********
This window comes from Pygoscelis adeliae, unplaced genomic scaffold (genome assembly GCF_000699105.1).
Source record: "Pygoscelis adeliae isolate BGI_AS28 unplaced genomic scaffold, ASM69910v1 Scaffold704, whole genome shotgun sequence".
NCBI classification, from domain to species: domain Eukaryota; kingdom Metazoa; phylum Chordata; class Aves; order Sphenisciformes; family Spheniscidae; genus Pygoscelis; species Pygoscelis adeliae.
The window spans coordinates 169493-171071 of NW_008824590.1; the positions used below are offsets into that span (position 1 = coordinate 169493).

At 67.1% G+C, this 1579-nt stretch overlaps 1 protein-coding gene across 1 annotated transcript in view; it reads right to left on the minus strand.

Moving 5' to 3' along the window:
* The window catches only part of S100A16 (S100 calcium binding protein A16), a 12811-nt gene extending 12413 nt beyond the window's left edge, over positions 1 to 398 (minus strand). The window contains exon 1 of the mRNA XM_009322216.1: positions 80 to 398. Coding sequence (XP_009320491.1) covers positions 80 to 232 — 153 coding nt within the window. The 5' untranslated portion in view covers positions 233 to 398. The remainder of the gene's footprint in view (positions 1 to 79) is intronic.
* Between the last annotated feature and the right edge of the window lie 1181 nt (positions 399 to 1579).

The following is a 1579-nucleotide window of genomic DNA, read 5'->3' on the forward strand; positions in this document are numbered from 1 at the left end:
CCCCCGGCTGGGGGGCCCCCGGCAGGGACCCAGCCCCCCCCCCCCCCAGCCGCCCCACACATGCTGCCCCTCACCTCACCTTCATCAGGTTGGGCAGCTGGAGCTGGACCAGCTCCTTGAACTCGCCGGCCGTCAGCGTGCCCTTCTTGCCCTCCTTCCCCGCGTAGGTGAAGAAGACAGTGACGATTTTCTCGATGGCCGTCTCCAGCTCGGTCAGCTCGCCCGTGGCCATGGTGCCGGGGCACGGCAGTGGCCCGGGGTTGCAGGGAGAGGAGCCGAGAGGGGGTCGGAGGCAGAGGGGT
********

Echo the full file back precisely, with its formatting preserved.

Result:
This window comes from Pygoscelis adeliae, unplaced genomic scaffold (genome assembly GCF_000699105.1).
Source record: "Pygoscelis adeliae isolate BGI_AS28 unplaced genomic scaffold, ASM69910v1 Scaffold704, whole genome shotgun sequence".
NCBI classification, from domain to species: domain Eukaryota; kingdom Metazoa; phylum Chordata; class Aves; order Sphenisciformes; family Spheniscidae; genus Pygoscelis; species Pygoscelis adeliae.
The window spans coordinates 169493-171071 of NW_008824590.1; the positions used below are offsets into that span (position 1 = coordinate 169493).

At 67.1% G+C, this 1579-nt stretch overlaps 1 protein-coding gene across 1 annotated transcript in view; it reads right to left on the minus strand.

Moving 5' to 3' along the window:
* The window catches only part of S100A16 (S100 calcium binding protein A16), a 12811-nt gene extending 12413 nt beyond the window's left edge, over positions 1 to 398 (minus strand). The window contains exon 1 of the mRNA XM_009322216.1: positions 80 to 398. Coding sequence (XP_009320491.1) covers positions 80 to 232 — 153 coding nt within the window. The 5' untranslated portion in view covers positions 233 to 398. The remainder of the gene's footprint in view (positions 1 to 79) is intronic.
* Between the last annotated feature and the right edge of the window lie 1181 nt (positions 399 to 1579).

The following is a 1579-nucleotide window of genomic DNA, read 5'->3' on the forward strand; positions in this document are numbered from 1 at the left end:
CCCCCGGCTGGGGGGCCCCCGGCAGGGACCCAGCCCCCCCCCCCCCCAGCCGCCCCACACATGCTGCCCCTCACCTCACCTTCATCAGGTTGGGCAGCTGGAGCTGGACCAGCTCCTTGAACTCGCCGGCCGTCAGCGTGCCCTTCTTGCCCTCCTTCCCCGCGTAGGTGAAGAAGACAGTGACGATTTTCTCGATGGCCGTCTCCAGCTCGGTCAGCTCGCCCGTGGCCATGGTGCCGGGGCACGGCAGTGGCCCGGGGTTGCAGGGAGAGGAGCCGAGAGGGGGTCGGAGGCAGAGGGGT